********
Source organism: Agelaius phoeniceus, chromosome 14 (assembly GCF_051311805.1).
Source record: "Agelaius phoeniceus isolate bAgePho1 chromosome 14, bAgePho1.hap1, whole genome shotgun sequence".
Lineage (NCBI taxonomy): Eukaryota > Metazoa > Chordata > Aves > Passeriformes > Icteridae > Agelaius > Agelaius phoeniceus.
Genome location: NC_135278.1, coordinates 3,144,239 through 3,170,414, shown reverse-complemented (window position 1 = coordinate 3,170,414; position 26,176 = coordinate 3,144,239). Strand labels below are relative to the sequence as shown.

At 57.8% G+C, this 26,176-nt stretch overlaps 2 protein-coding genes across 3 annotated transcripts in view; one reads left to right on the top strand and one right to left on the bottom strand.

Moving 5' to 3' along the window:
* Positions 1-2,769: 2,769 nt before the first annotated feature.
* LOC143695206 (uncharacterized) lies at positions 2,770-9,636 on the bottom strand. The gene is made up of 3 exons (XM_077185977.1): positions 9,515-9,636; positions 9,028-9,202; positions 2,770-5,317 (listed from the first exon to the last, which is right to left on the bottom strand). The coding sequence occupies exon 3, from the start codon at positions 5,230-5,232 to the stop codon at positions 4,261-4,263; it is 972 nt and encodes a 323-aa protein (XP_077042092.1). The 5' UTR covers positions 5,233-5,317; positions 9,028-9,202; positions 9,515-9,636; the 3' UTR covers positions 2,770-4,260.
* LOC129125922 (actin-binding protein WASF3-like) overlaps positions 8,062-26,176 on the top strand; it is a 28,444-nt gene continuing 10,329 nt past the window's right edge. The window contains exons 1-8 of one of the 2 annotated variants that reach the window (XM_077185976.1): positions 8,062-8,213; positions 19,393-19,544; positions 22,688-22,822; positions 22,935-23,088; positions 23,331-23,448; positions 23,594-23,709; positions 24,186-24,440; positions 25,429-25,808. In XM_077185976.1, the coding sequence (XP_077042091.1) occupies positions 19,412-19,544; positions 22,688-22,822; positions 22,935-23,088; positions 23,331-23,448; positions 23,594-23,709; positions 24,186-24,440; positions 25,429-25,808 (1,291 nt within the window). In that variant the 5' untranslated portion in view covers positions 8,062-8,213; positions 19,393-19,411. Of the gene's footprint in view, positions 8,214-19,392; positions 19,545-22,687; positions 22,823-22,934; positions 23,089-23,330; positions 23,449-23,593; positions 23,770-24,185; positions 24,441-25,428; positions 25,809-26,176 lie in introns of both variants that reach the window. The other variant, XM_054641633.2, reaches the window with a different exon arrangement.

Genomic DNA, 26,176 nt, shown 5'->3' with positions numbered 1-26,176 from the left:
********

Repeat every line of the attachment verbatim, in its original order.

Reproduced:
Source organism: Agelaius phoeniceus, chromosome 14 (assembly GCF_051311805.1).
Source record: "Agelaius phoeniceus isolate bAgePho1 chromosome 14, bAgePho1.hap1, whole genome shotgun sequence".
Lineage (NCBI taxonomy): Eukaryota > Metazoa > Chordata > Aves > Passeriformes > Icteridae > Agelaius > Agelaius phoeniceus.
Genome location: NC_135278.1, coordinates 3,144,239 through 3,170,414, shown reverse-complemented (window position 1 = coordinate 3,170,414; position 26,176 = coordinate 3,144,239). Strand labels below are relative to the sequence as shown.

At 57.8% G+C, this 26,176-nt stretch overlaps 2 protein-coding genes across 3 annotated transcripts in view; one reads left to right on the top strand and one right to left on the bottom strand.

Moving 5' to 3' along the window:
* Positions 1-2,769: 2,769 nt before the first annotated feature.
* LOC143695206 (uncharacterized) lies at positions 2,770-9,636 on the bottom strand. The gene is made up of 3 exons (XM_077185977.1): positions 9,515-9,636; positions 9,028-9,202; positions 2,770-5,317 (listed from the first exon to the last, which is right to left on the bottom strand). The coding sequence occupies exon 3, from the start codon at positions 5,230-5,232 to the stop codon at positions 4,261-4,263; it is 972 nt and encodes a 323-aa protein (XP_077042092.1). The 5' UTR covers positions 5,233-5,317; positions 9,028-9,202; positions 9,515-9,636; the 3' UTR covers positions 2,770-4,260.
* LOC129125922 (actin-binding protein WASF3-like) overlaps positions 8,062-26,176 on the top strand; it is a 28,444-nt gene continuing 10,329 nt past the window's right edge. The window contains exons 1-8 of one of the 2 annotated variants that reach the window (XM_077185976.1): positions 8,062-8,213; positions 19,393-19,544; positions 22,688-22,822; positions 22,935-23,088; positions 23,331-23,448; positions 23,594-23,709; positions 24,186-24,440; positions 25,429-25,808. In XM_077185976.1, the coding sequence (XP_077042091.1) occupies positions 19,412-19,544; positions 22,688-22,822; positions 22,935-23,088; positions 23,331-23,448; positions 23,594-23,709; positions 24,186-24,440; positions 25,429-25,808 (1,291 nt within the window). In that variant the 5' untranslated portion in view covers positions 8,062-8,213; positions 19,393-19,411. Of the gene's footprint in view, positions 8,214-19,392; positions 19,545-22,687; positions 22,823-22,934; positions 23,089-23,330; positions 23,449-23,593; positions 23,770-24,185; positions 24,441-25,428; positions 25,809-26,176 lie in introns of both variants that reach the window. The other variant, XM_054641633.2, reaches the window with a different exon arrangement.

Genomic DNA, 26,176 nt, shown 5'->3' with positions numbered 1-26,176 from the left: